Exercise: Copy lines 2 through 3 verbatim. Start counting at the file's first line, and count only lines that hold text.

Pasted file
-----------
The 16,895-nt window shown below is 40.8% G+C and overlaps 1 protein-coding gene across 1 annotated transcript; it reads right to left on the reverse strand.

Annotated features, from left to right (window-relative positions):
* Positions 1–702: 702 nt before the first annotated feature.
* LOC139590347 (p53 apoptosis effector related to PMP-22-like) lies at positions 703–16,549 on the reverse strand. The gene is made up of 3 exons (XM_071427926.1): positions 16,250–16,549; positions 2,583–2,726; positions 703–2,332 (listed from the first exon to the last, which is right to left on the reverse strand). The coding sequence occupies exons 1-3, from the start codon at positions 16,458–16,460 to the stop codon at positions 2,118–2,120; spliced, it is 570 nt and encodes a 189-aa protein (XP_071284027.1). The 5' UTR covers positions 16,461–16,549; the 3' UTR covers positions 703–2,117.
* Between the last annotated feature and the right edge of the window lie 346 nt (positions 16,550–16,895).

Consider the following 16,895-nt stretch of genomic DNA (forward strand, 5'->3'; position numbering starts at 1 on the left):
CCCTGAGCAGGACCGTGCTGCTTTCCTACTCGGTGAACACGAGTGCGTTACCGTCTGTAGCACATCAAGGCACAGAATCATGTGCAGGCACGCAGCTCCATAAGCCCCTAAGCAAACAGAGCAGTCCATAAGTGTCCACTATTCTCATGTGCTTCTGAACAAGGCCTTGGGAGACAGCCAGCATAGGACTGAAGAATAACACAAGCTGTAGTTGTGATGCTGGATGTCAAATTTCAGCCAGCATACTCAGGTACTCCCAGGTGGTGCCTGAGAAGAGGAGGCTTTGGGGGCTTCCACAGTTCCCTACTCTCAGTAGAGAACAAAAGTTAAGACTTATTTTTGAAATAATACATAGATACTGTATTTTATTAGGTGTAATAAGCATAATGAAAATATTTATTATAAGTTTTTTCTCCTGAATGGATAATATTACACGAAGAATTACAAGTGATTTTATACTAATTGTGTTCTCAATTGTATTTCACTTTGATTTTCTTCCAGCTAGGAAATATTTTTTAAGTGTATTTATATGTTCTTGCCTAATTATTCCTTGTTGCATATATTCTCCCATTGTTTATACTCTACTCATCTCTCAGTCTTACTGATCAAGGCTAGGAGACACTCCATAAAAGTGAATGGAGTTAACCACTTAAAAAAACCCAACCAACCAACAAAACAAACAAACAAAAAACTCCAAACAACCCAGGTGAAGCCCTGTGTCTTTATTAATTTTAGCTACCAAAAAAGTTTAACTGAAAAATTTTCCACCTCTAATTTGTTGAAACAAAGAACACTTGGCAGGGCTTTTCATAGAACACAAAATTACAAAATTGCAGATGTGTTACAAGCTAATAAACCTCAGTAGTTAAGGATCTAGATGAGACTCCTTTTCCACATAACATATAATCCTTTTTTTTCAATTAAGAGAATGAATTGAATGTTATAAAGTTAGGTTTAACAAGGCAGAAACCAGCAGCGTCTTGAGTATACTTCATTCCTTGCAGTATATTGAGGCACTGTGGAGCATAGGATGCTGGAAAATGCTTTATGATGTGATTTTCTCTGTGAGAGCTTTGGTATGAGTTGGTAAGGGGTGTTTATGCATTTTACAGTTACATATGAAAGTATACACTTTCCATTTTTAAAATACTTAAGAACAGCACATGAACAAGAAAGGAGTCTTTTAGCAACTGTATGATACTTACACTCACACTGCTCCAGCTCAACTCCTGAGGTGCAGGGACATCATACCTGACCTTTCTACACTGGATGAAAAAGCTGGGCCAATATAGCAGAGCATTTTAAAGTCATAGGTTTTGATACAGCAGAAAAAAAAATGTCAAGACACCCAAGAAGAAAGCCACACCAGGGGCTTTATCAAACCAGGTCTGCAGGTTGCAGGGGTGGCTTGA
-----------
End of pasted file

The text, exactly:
Annotated features, from left to right (window-relative positions):
* Positions 1–702: 702 nt before the first annotated feature.